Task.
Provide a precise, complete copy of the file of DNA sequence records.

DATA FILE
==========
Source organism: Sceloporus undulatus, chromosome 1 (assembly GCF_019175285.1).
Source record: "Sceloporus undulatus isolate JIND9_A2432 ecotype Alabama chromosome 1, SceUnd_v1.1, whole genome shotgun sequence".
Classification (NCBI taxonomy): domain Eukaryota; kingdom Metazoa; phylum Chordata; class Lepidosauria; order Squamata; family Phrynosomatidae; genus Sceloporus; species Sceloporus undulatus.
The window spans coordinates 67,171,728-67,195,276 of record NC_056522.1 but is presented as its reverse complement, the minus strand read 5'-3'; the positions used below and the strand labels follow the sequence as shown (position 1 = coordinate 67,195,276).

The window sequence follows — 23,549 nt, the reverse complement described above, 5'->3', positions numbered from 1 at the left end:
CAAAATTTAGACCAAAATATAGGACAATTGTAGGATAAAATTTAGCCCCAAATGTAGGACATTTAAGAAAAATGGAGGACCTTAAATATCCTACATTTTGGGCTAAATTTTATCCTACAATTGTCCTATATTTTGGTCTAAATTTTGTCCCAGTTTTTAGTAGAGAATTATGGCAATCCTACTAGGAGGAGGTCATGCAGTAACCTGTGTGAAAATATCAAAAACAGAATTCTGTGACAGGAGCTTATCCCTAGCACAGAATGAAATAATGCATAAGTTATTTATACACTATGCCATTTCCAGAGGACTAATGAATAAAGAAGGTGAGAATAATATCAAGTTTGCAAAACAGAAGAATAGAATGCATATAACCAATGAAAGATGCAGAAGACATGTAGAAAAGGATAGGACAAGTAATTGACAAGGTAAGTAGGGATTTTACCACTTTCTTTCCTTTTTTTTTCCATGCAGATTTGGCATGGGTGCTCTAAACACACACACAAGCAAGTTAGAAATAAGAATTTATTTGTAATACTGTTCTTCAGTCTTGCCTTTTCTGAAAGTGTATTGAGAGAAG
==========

Source organism: Sceloporus undulatus, chromosome 1 (assembly GCF_019175285.1).
Source record: "Sceloporus undulatus isolate JIND9_A2432 ecotype Alabama chromosome 1, SceUnd_v1.1, whole genome shotgun sequence".
Classification (NCBI taxonomy): domain Eukaryota; kingdom Metazoa; phylum Chordata; class Lepidosauria; order Squamata; family Phrynosomatidae; genus Sceloporus; species Sceloporus undulatus.
The window spans coordinates 67,171,728-67,195,276 of record NC_056522.1 but is presented as its reverse complement, the minus strand read 5'-3'; the positions used below and the strand labels follow the sequence as shown (position 1 = coordinate 67,195,276).

The window sequence follows — 23,549 nt, the reverse complement described above, 5'->3', positions numbered from 1 at the left end:
CAAAATTTAGACCAAAATATAGGACAATTGTAGGATAAAATTTAGCCCCAAATGTAGGACATTTAAGAAAAATGGAGGACCTTAAATATCCTACATTTTGGGCTAAATTTTATCCTACAATTGTCCTATATTTTGGTCTAAATTTTGTCCCAGTTTTTAGTAGAGAATTATGGCAATCCTACTAGGAGGAGGTCATGCAGTAACCTGTGTGAAAATATCAAAAACAGAATTCTGTGACAGGAGCTTATCCCTAGCACAGAATGAAATAATGCATAAGTTATTTATACACTATGCCATTTCCAGAGGACTAATGAATAAAGAAGGTGAGAATAATATCAAGTTTGCAAAACAGAAGAATAGAATGCATATAACCAATGAAAGATGCAGAAGACATGTAGAAAAGGATAGGACAAGTAATTGACAAGGTAAGTAGGGATTTTACCACTTTCTTTCCTTTTTTTTTCCATGCAGATTTGGCATGGGTGCTCTAAACACACACACAAGCAAGTTAGAAATAAGAATTTATTTGTAATACTGTTCTTCAGTCTTGCCTTTTCTGAAAGTGTATTGAGAGAAG